Many of Eindhoven’s initiatives missed out on national cultural subsidies. But Jalila Essaïdi’s Bio Art Village has received an amount of money from the State.
Jalila Essaïdi’s Bio Art Lab will receive – if everything goes as expected – some €400,000 from the National government. That, while the Design Museum in Eindhoven won’t get a cent. Not if it’s up to the Cultural Council. The Council for Culture shot down plans for the museum and praised the Bio Art Lab.
Essaïdi is an organic artist. She gained recognition for her inventions, such as clothing made of cow manure and bulletproof silk skin. She is the founder of Bio Art Village. This is an area with professional research facilities where artists can study nature in a real laboratory.
Essaïdi is convinced of the power of this combination. If you let people with good ideas experiment in a lab in complete freedom, she believes, this will result in exceptional work – often with a tremendous social impact. The Council of Culture agrees. With the money from The State, Essaïdi can invite many new talents to do research in the Bio Lab.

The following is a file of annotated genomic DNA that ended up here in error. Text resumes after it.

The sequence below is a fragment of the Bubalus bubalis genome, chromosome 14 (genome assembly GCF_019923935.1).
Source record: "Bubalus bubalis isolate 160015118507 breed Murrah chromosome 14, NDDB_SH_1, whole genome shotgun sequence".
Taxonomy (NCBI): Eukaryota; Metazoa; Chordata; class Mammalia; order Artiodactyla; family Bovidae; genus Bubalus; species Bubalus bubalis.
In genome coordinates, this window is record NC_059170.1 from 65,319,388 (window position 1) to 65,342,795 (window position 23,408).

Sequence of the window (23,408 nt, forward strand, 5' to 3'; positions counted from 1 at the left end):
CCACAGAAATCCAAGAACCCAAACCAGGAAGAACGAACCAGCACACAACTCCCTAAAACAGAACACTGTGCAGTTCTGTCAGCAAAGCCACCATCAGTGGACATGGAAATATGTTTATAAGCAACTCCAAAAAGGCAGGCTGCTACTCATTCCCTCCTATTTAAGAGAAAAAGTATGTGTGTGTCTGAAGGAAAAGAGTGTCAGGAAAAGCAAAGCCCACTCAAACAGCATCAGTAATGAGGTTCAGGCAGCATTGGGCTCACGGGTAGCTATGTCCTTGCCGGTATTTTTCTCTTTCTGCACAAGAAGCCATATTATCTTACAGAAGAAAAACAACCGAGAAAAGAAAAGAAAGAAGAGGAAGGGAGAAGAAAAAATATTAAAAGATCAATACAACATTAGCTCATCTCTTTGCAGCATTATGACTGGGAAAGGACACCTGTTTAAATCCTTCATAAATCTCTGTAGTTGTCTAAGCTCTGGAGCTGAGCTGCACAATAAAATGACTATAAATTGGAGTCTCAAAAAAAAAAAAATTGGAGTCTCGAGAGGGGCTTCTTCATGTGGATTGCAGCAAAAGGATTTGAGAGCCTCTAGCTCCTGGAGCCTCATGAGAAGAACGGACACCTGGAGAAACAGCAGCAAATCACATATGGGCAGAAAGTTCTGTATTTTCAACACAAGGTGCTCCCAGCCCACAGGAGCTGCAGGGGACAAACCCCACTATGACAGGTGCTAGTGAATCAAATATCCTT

Old WW2 barracks
The Constant Rebecquekazerne (barracks) on Oirschotsedijk houses the Bio Art Village. The Germans built a bunker complex there in the Second World War, disguised as a lovely farm village. A meeting venue and exhibition area now occupy the space. The old soup kitchen currently houses the laboratory.
Although the facilities are the same as in a ‘normal’ laboratory, the working method is entirely different. Essaïdi wants to offer artists complete freedom and impose as few restrictions as possible. Time and money shouldn’t be allowed to play a role.
At the start of the next academic year, the talents can, therefore, stay on the premises for three months. The artists produce a lot of the research material on site. So, there’s no strict limit to that either.
Editor: Melinda Walraven